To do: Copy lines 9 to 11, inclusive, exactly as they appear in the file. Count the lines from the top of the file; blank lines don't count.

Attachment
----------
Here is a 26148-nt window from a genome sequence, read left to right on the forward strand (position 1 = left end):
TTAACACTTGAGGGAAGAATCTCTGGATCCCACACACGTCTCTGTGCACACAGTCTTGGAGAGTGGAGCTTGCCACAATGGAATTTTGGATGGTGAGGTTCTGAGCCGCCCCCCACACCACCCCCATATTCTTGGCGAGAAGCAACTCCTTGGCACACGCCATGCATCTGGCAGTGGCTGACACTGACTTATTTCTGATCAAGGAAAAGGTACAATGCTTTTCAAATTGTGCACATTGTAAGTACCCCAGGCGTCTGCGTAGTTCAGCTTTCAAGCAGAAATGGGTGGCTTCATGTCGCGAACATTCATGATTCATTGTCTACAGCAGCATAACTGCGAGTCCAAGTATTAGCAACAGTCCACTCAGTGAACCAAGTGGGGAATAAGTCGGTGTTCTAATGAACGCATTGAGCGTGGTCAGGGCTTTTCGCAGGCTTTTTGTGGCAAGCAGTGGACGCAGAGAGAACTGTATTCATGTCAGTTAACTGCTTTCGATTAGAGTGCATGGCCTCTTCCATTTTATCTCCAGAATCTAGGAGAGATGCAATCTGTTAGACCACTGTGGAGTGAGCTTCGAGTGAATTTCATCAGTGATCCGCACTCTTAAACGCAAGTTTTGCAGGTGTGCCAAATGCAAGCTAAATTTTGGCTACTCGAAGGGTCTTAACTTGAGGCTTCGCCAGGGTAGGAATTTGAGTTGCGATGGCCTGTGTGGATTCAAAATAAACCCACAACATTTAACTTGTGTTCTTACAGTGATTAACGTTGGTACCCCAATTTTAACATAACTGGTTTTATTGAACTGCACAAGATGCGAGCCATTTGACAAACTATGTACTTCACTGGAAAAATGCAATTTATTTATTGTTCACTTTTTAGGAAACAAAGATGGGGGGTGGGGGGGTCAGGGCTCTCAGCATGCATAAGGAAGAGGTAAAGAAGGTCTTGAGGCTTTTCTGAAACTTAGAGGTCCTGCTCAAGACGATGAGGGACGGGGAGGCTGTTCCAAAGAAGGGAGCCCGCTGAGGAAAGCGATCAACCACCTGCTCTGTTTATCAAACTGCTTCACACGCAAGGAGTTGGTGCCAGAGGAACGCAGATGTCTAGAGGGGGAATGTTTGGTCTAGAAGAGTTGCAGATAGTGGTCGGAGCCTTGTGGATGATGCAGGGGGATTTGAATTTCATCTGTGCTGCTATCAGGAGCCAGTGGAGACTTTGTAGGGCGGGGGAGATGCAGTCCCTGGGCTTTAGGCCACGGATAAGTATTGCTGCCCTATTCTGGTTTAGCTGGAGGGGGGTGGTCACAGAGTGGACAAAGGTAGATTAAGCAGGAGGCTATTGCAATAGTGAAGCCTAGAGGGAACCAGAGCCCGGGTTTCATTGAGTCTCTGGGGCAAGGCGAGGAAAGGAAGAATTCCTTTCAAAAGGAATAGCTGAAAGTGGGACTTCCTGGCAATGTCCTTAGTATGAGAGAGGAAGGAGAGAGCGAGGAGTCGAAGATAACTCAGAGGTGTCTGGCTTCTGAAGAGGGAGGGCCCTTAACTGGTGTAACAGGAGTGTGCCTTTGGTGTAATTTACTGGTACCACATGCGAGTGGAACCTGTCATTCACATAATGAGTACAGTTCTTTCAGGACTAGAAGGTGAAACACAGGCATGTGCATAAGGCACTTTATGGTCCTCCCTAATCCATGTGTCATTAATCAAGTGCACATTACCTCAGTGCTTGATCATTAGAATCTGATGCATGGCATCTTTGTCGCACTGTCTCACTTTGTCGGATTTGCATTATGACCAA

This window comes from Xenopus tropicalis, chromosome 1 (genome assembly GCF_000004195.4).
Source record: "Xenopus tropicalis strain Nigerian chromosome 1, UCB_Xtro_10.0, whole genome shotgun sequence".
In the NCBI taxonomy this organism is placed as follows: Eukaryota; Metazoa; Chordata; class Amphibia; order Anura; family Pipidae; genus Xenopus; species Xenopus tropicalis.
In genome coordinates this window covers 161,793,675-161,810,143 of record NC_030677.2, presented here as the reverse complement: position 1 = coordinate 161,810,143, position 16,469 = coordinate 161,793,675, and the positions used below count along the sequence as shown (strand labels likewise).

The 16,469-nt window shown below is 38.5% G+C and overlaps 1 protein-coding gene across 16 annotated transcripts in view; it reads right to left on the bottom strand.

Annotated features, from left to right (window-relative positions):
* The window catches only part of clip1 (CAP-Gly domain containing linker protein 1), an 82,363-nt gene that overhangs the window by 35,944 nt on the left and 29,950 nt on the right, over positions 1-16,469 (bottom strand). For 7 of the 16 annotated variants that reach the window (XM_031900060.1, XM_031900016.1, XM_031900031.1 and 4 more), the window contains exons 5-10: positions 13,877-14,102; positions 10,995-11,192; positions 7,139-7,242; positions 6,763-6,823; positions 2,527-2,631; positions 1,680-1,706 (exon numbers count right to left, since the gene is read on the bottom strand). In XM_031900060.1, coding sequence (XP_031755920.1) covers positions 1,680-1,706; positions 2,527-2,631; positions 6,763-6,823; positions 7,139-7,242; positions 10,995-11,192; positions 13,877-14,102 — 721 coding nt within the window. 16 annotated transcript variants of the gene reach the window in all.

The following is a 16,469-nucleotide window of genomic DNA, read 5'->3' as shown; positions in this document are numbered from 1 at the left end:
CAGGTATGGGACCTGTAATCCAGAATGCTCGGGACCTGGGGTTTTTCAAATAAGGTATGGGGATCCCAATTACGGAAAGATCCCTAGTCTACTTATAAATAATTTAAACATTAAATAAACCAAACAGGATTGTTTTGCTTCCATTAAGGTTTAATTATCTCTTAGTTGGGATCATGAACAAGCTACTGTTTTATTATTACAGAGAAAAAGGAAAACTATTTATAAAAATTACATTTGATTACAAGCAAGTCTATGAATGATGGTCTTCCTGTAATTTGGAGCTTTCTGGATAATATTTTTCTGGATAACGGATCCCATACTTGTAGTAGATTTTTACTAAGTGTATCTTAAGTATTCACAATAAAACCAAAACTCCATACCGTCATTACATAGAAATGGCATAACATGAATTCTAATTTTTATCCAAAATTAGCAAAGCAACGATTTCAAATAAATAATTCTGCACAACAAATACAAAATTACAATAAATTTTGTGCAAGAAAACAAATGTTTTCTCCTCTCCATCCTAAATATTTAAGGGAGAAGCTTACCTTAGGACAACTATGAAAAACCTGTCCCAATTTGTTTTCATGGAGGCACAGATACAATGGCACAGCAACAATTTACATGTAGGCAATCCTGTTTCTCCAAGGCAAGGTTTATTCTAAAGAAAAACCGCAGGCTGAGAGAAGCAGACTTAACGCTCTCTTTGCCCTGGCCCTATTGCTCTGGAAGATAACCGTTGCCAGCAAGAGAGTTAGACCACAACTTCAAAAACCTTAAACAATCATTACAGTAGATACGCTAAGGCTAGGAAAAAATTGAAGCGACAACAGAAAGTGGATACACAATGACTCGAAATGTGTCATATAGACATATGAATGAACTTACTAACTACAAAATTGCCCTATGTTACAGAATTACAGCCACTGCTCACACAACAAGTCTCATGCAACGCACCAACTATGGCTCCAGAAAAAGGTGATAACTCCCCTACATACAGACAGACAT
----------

* The window catches only part of clip1 (CAP-Gly domain containing linker protein 1), an 82,363-nt gene that overhangs the window by 35,944 nt on the left and 29,950 nt on the right, over positions 1-16,469 (bottom strand). For 7 of the 16 annotated variants that reach the window (XM_031900060.1, XM_031900016.1, XM_031900031.1 and 4 more), the window contains exons 5-10: positions 13,877-14,102; positions 10,995-11,192; positions 7,139-7,242; positions 6,763-6,823; positions 2,527-2,631; positions 1,680-1,706 (exon numbers count right to left, since the gene is read on the bottom strand). In XM_031900060.1, coding sequence (XP_031755920.1) covers positions 1,680-1,706; positions 2,527-2,631; positions 6,763-6,823; positions 7,139-7,242; positions 10,995-11,192; positions 13,877-14,102 — 721 coding nt within the window. 16 annotated transcript variants of the gene reach the window in all.

The following is a 16,469-nucleotide window of genomic DNA, read 5'->3' as shown; positions in this document are numbered from 1 at the left end:
CAGGTATGGGACCTGTAATCCAGAATGCTCGGGACCTGGGGTTTTTCAAATAAGGTATGGGGATCCCAATTACGGAAAGATCCCTAGTCTACTTATAAATAATTTAAACATTAAATAAACCAAACAGGATTGTTTTGCTTCCATTAAGGTTTAATTATCTCTTAGTTGGGATCATGAACAAGCTACTGTTTTATTATTACAGAGAAAAAGGAAAACTATTTATAAAAATTACATTTGATTACAAGCAAGTCTATGAATGATGGTCTTCCTGTAATTTGGAGCTTTCTGGATAATATTTTTCTGGATAACGGATCCCATACTTGTAGTAGATTTTTACTAAGTGTATCTTAAGTATTCACAATAAAACCAAAACTCCATACCGTCATTACATAGAAATGGCATAACATGAATTCTAATTTTTATCCAAAATTAGCAAAGCAACGATTTCAAATAAATAATTCTGCACAACAAATACAAAATTACAATAAATTTTGTGCAAGAAAACAAATGTTTTCTCCTCTCCATCCTAAATATTTAAGGGAGAAGCTTACCTTAGGACAACTATGAAAAACCTGTCCCAATTTGTTTTCATGGAGGCACAGATACAATGGCACAGCAACAATTTACATGTAGGCAATCCTGTTTCTCCAAGGCAAGGTTTATTCTAAAGAAAAACCGCAGGCTGAGAGAAGCAGACTTAACGCTCTCTTTGCCCTGGCCCTATTGCTCTGGAAGATAACCGTTGCCAGCAAGAGAGTTAGACCACAACTTCAAAAACCTTAAACAATCATTACAGTAGATACGCTAAGGCTAGGAAAAAATTGAAGCGACAACAGAAAGTGGATACACAATGACTCGAAATGTGTCATATAGACATATGAATGAACTTACTAACTACAAAATTGCCCTATGTTACAGAATTACAGCCACTGCTCACACAACAAGTCTCATGCAACGCACCAACTATGGCTCCAGAAAAAGGTGATAACTCCCCTACATACAGACAGACAT